Moz agric extension-contact-farmers_zambezi-valley

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  • 1. Seeing is Believing? Evidence from aDemonstration Plot Experiment inMozambique Florence Kondylis Valerie Mueller (Presenter) IFPRI Workshop Mozambique Strategy and Support Program October 18, 2012INTERNATIONAL FOOD POLICY RESEARCH INSTITUTE 1
  • 2. Motivation Extension services used to disseminate ag information • Quality of information • Lack of administrative-field work balance • Source of information is important • Women lack access Contact Farmers (Moz and elsewhere) • Link extension workers to farmers • Low knowledge-high transaction costs • Need clear set of activities to encourage visits from extensionist and improve CF knowledge 2
  • 3. IE of Extension Activities withinSmallholders’ Project Educational agenda for extension agents— SLM (mulching, crop rotation, intercropping, reduced tillage, micro-basins, contour farming, row planting, and improved fallowing) Improve quality of information by training both agents and CFs (October 2010) Reduce transactional costs associated with CF knowledge transfer • Demonstration plot within the community • Toolkit which includes bicycle Increase access to women—female CF 3
  • 4. Evaluation Design Market-led Smallholders Development in the Zambezi valley Project—GOM & World Bank Census of communities in five districts of Tete, Sofala, and Zambezia provinces Census of 200 communities to randomize • 50 communities into control group • 150 communities have male CF with training and demonstration plot • 75 (of 150) also have a female CF with a demonstration plot to reach women 4
  • 5. Survey Pre and post-harvest survey in 2012 done by INE (February-April & May-June) 4,000 households in 200 communities Household demographics, male and female knowledge of SLM and non-SLM practices, labor allocation, employment, and income, plot-specific info, and production • GPS coordinates • GPS measured adoption rates Community, extension, and CF surveys 5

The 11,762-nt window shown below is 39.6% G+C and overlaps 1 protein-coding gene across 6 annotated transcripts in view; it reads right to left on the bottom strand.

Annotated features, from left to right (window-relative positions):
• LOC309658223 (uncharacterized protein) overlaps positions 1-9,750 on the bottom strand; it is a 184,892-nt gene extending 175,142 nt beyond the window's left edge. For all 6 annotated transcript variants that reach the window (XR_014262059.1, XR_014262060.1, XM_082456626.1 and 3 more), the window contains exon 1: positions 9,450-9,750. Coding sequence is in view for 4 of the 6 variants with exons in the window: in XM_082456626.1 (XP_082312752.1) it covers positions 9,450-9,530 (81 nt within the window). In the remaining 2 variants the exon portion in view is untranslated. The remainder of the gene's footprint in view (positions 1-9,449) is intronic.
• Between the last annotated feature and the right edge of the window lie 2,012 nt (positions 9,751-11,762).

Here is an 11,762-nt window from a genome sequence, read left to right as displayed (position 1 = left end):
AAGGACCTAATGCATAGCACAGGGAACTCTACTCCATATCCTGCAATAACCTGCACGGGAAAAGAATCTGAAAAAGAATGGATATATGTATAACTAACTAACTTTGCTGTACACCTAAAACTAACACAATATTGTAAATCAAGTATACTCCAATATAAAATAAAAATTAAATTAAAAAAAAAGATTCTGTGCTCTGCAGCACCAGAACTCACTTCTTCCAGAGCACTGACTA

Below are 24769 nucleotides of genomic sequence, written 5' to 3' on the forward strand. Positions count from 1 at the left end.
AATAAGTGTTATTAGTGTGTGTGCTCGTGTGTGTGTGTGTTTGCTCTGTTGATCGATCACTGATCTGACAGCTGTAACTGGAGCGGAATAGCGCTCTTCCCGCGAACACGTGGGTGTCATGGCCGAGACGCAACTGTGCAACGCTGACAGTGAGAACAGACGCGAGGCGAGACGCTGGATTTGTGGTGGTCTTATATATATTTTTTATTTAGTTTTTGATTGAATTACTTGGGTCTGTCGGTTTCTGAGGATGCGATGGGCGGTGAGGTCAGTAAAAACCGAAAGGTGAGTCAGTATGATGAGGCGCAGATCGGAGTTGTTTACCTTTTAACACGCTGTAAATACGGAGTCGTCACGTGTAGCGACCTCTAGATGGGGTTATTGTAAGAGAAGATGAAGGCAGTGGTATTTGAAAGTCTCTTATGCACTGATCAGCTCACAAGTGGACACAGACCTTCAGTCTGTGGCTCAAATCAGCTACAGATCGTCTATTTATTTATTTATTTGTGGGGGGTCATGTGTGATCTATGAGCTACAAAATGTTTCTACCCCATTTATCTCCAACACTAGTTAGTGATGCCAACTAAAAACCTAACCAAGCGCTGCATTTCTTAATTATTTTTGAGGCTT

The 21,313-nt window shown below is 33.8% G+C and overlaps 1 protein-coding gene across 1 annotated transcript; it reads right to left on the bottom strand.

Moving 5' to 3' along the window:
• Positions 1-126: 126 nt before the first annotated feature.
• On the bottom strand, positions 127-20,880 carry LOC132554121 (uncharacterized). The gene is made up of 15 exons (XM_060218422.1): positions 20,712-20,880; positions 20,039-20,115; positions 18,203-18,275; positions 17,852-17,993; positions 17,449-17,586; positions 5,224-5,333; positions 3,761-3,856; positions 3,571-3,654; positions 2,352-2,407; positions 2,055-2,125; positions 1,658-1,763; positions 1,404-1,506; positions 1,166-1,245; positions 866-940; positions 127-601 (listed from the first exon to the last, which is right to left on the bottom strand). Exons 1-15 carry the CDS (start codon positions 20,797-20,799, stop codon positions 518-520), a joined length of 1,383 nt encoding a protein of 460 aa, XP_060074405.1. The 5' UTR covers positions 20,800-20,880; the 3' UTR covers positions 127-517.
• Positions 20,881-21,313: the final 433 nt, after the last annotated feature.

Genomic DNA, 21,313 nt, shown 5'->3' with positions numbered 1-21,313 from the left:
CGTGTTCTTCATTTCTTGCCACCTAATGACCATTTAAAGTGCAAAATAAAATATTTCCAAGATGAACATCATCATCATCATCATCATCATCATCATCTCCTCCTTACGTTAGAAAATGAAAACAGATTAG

• 6. Households in Smallholder Survey 6
  • 7. Variation in Proximity to CFs 7
  • 8. Similarity of CFs 2.5 2 1.5Density 1 .5 0 -.5 0 .5 1 Soico-Economic Distance Farmers in Treatment 1 Farmers in Treatment 2 Farmers in Control 1 8
  • 9. Effects of Demonstration PlotsYi,h,j=β0+β1MCFj+ β2FCFj+β3Xi,h,j+εi,h,j. Y: Knowledge and AdoptionMCF: Has a male contact farmer (T1 and T2)FCF: Has a female contact farmer (T2)X: individual gender, age, grades completed,marital status, number of children, number ofmales and females by age categories, numberof rooms in the house, housing wall and roofmaterials, average education of adults, totallandholdings, enumerator and ap dummies. 9
  • 10. Knowledge and Adoption Knowledge Self-reported SR Objective Score Adoption No. of No. of dummy SLM SLM adopted adoptedAll (N=6078) (N=5395) (N=5395) (N=5395)MCF -0.001 -0.016 -0.037 -0.065FCF 0.007 0.024 0.080* 0.081**Mean 0.24 0.82 1.33 1.06Females (N=3599) (N=3100) (N=3100) (N=3100)MCF -0.000 -0.018 -0.026 -0.087*FCF 0.009* 0.026 0.097** 0.108**Mean 0.24 0.82 1.28 1.06Males (N=2479) (N=2295) (N=2295) (N=2295)MCF -0.001 -0.015 -0.046 -0.039FCF 0.003 0.022 0.055 0.050Mean 0.25 0.84 1.39 1.07 10
  • 11. Source of SLM Learning MCF FCF Extension agentAll (N=5395)MCF 0.009 0.006 -0.02*FCF 0.022 0.037*** 0.03**Mean 0.14 0.01 0.06Females (N=3100)MCF 0.007 0.006 -0.015FCF 0.020 0.033*** 0.029***Mean 0.12 0.01 0.04Males (N=2295)MCF 0.017 0.008 -0.030*FCF 0.029 0.042*** 0.033Mean 0.17 0.01 0.09 11
  • 12. Learning Channels Distinctions in access attenuate MCF effect? • Proximity to the house of male CF affects knowledge • Females far from male CF in T2 have reduced knowledge Missing data from 2/3rds CFs • Extension agents visit sites with FCF more?  NO • Intensity of Treatment varies by Treatment?  Female contact farmers might have visited farmers more 12
  • 13. Peer teachers versus CFs% adopted by Females MalesMCF -0.014 -0.042 -0.007 -0.033FCF 0.029 -0.016 -0.051 0.105Share of female peer teachers 0.998* 0.485MCF*Share of female teachers 0.098 -0.173FCF*Share of female teachers -0.392 0.631*Share of male peer teachers -0.464 0.264MCF*Share of male teachers 0.400 0.120FCF*Share of male teachers 0.091 -0.728 13
  • 14. Peer teachers versus CFsAvg. SLM techniques Females MalesadoptedMCF 0.084 -0.352 -0.338 0.052FCF 0.079 -0.228 -0.126 0.245Share of female peer teachers 4.574 -1.356MCF*Share of female teachers -1.373* 2.189FCF*Share of female teachers -1.050 1.926Share of male peer teachers -2.849 4.276**MCF*Share of male teachers 2.987* -1.607FCF*Share of male teachers 1.995 -1.479 14
  • 15. Discussion Targeting women in extension increased their SLM and non-SLM knowledge and SLM adoption Male CF may have no effect after 15 months; Evidence of male peers teaching women Missing 2/3rds of FCFs. Project team verified they exist, so we will survey them soon Future work • Labor constraints to adoption • Explore how to enhance existing CF structure by studying perceptions of contact farmers, the selection process and arrangements made between MCF and FCFs, gender-differentiated issues with trust, sharing information, soliciting advice, and risk aversion in round 2 (January 2013) 15